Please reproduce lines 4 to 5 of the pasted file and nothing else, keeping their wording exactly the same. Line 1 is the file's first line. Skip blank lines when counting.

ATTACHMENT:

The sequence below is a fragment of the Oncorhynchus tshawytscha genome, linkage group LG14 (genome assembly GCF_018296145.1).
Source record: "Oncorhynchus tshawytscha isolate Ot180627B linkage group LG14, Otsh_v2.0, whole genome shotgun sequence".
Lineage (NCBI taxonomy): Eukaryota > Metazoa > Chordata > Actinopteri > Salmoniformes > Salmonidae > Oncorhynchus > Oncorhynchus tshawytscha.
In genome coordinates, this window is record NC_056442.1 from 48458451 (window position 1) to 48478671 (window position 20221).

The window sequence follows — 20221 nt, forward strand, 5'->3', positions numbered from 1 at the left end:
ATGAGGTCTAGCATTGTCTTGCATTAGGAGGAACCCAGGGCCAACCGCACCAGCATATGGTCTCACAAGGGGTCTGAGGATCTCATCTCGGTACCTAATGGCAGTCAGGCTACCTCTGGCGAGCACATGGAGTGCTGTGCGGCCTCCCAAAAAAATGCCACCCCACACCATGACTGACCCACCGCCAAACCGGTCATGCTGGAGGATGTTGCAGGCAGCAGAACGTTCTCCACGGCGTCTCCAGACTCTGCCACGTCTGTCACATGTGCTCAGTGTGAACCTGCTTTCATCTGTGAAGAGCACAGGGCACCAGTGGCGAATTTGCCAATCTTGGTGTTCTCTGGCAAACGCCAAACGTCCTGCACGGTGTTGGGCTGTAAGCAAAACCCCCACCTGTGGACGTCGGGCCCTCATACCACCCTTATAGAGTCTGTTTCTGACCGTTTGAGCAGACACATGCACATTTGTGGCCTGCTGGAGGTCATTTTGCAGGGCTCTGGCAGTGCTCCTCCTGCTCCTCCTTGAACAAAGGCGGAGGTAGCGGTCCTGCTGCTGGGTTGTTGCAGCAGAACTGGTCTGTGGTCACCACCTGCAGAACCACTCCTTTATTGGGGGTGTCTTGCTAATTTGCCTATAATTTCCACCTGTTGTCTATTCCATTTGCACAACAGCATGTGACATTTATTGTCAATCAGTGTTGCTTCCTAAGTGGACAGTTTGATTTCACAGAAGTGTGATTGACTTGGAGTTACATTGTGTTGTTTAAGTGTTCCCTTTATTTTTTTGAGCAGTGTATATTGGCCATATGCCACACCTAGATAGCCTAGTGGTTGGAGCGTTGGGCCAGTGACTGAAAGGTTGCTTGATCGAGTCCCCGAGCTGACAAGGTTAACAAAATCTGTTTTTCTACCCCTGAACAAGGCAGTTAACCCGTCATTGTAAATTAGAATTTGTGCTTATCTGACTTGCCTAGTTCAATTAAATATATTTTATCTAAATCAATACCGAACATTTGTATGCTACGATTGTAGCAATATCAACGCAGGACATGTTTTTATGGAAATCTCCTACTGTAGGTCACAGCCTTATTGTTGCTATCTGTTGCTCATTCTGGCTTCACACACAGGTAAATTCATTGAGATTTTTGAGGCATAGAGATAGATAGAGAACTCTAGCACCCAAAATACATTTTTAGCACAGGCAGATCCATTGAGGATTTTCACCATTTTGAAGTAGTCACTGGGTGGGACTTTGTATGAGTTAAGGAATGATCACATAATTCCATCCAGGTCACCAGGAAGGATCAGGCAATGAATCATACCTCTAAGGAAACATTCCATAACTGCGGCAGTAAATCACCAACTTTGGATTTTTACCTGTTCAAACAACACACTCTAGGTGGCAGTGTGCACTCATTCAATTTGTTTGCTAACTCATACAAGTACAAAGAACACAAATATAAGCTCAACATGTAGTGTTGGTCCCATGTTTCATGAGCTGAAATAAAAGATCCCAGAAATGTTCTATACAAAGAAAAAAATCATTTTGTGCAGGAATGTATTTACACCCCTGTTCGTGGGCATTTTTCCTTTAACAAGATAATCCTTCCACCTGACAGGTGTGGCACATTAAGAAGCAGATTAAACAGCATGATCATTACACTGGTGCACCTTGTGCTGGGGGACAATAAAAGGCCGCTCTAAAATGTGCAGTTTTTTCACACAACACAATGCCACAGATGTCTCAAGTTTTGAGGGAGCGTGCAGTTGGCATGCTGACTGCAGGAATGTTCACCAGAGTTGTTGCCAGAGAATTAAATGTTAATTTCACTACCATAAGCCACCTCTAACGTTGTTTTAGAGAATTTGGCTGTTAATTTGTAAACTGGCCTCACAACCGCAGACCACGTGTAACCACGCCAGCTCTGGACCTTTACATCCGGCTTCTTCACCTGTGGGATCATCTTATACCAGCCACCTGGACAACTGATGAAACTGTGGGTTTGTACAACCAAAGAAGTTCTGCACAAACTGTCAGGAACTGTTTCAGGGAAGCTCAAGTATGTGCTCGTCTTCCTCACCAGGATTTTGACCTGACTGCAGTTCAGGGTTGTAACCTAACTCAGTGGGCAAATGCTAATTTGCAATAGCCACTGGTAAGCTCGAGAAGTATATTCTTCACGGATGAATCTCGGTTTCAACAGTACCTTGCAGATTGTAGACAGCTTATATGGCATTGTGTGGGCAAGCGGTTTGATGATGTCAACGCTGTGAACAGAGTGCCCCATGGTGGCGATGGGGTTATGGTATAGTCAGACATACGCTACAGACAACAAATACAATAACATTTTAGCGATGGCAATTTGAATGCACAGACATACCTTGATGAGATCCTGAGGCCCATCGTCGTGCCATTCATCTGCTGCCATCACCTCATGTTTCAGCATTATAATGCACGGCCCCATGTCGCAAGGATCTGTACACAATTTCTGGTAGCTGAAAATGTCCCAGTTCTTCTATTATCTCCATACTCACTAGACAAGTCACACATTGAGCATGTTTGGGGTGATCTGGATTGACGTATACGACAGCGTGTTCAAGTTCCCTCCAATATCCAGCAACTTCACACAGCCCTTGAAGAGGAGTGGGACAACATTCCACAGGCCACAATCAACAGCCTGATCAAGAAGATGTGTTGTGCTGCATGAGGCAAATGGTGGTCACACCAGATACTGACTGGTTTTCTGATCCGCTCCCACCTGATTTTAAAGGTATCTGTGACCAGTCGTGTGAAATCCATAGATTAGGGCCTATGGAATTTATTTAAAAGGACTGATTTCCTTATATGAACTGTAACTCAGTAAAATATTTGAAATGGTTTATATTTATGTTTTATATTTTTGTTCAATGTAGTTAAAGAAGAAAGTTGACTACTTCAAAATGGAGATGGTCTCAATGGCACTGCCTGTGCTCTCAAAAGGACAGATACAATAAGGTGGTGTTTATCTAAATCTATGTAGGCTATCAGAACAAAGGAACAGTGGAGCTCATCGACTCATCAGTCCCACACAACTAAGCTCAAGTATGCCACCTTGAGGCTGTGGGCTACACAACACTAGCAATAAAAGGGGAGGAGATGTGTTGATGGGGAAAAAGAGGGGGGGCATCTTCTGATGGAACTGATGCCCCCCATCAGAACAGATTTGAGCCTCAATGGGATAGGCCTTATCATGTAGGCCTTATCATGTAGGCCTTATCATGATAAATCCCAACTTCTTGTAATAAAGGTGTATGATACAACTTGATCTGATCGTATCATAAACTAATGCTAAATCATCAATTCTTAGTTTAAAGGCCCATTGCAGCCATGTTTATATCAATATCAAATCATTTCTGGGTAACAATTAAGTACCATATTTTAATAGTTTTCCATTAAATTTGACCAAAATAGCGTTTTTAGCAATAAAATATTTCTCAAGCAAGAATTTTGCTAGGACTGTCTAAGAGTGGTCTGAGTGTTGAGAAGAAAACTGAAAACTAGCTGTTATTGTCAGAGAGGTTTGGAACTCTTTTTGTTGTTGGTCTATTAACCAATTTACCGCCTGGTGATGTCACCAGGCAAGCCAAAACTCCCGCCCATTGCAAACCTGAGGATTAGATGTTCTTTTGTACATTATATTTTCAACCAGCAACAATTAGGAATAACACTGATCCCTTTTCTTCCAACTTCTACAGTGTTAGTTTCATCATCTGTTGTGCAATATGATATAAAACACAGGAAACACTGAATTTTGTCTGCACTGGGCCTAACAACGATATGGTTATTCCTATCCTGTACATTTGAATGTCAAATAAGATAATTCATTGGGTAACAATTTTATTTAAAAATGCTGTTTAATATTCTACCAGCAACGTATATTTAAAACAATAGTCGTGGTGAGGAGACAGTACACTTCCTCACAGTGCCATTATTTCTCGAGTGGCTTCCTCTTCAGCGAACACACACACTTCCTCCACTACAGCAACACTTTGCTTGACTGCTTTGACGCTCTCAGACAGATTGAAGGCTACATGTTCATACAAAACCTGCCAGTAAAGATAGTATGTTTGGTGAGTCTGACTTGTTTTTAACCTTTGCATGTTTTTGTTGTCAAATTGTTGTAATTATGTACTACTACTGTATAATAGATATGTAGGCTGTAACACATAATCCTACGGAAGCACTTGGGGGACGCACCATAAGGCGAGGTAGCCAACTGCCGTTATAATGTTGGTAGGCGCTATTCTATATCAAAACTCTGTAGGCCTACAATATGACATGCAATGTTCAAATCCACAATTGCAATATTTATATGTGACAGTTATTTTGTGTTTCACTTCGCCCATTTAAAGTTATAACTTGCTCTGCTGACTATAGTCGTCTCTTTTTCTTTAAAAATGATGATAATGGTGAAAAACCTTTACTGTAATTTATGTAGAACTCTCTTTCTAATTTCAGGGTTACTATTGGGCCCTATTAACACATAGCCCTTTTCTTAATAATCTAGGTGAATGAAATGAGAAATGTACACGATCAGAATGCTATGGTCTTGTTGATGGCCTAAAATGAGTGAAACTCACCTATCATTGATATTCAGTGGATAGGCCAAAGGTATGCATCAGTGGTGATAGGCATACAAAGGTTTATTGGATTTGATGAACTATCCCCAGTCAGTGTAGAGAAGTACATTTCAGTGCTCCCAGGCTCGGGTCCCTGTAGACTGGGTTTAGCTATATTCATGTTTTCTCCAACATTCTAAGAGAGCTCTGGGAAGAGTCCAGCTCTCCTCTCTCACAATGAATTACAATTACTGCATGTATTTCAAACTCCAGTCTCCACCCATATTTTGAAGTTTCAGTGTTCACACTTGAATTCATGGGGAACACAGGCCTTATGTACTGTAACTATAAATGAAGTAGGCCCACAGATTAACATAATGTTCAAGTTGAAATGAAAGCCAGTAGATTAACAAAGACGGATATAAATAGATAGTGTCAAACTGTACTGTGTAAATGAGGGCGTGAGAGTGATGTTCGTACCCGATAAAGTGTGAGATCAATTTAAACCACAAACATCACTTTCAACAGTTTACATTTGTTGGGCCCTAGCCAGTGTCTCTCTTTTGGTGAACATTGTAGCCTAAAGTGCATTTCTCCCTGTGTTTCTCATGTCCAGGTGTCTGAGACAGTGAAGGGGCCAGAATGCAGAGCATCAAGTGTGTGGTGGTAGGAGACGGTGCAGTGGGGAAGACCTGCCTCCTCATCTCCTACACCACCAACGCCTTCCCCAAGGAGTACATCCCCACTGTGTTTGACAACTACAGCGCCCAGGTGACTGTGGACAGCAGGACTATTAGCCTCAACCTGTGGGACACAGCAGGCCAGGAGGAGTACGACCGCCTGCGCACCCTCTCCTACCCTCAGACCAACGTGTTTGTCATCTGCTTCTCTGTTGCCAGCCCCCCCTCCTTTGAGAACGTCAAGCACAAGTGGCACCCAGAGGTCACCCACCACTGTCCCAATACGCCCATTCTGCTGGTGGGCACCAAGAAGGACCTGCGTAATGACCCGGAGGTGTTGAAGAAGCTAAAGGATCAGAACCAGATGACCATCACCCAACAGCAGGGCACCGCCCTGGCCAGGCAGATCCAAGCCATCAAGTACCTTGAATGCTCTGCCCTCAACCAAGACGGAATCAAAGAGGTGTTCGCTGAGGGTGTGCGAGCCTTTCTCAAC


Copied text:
In genome coordinates, this window is record NC_056442.1 from 48458451 (window position 1) to 48478671 (window position 20221).

The window sequence follows — 20221 nt, forward strand, 5'->3', positions numbered from 1 at the left end: